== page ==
Monday 8 November 2010
Source: Live Science.
Beer is the world’s most widely consumed and probably the oldest of alcoholic beverages; it is the third most popular drink overall, after water and tea. Could beer have helped lead to the rise of civilization? It’s a possibility, some archaeologists say.
Their argument is that Stone Age farmers were domesticating cereals not so much to fill their stomachs but to lighten their heads, by turning the grains into beer. That has been their take for more than 50 years, and now one archaeologist says the evidence is getting stronger.
Signs that people went to great lengths to obtain grains despite the hard work needed to make them edible, plus the knowledge that feasts were important community-building gatherings, support the idea that cereal grains were being turned into beer, said archaeologist Brian Hayden at Simon Fraser University in Canada.
The advent of agriculture began in the Neolithic Period of the Stone Age about 11,500 years ago. Once-nomadic groups of people had settled down and were coming into contact with each other more often, spurring the establishment of more complex social customs that set the foundation of more-intricate communities.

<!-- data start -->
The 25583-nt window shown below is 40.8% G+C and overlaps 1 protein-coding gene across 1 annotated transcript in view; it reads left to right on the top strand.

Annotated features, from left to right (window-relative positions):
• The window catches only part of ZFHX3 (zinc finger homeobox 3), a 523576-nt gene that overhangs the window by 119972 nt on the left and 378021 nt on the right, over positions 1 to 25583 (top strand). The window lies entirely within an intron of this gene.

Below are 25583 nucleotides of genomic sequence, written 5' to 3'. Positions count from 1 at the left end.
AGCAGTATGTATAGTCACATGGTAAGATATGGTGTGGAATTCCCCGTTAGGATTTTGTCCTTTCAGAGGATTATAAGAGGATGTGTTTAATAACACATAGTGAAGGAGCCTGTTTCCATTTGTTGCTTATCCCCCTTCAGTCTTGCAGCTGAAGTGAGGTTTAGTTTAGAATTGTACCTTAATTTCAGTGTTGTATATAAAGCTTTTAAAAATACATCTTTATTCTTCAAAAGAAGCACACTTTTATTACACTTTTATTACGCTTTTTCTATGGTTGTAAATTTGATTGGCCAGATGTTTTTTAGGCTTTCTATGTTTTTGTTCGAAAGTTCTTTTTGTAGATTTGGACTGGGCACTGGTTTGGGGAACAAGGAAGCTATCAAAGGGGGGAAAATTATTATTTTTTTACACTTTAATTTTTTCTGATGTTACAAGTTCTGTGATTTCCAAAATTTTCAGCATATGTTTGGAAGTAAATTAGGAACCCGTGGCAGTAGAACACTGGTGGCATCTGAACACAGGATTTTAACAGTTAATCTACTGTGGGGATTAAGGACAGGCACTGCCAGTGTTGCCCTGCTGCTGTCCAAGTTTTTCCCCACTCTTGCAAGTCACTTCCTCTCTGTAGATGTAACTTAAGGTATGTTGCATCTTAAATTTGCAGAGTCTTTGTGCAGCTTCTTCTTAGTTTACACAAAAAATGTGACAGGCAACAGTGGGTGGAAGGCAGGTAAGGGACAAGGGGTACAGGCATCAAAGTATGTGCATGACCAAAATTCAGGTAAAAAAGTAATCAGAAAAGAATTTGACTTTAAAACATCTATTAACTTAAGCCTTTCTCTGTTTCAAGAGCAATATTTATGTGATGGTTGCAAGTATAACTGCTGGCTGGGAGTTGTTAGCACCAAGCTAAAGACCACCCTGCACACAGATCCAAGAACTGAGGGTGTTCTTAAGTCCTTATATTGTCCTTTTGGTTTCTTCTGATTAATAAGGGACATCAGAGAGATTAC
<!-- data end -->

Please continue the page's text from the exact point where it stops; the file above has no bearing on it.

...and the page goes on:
Beer is one of the world’s oldest prepared beverages, possibly dating back to the early Neolithic or 9000 BC, and is recorded in the written history of ancient Egypt and Mesopotamia. The earliest known chemical evidence of beer dates to circa 3500–3100 BC from the site of Godin Tepe in the Zagros Mountains of western Iran. Some of the earliest Sumerian writings found in the region contain references to a type of beer; one such example, a prayer to the goddess Ninkasi, known as The Hymn to Ninkasi, served as both a prayer as well as a method of remembering the recipe for beer in a culture with few literate people. The Ebla tablets, discovered in 1974 in Ebla, Syria and date back to 2,500 BC, reveal that the city produced a range of beers, including one that appears to be named Ebla after the city. A beer made from rice, which, unlike sake, didn’t use the amylolytic process, and was probably prepared for fermentation by mastication or malting, was made in China around 7,000 BC.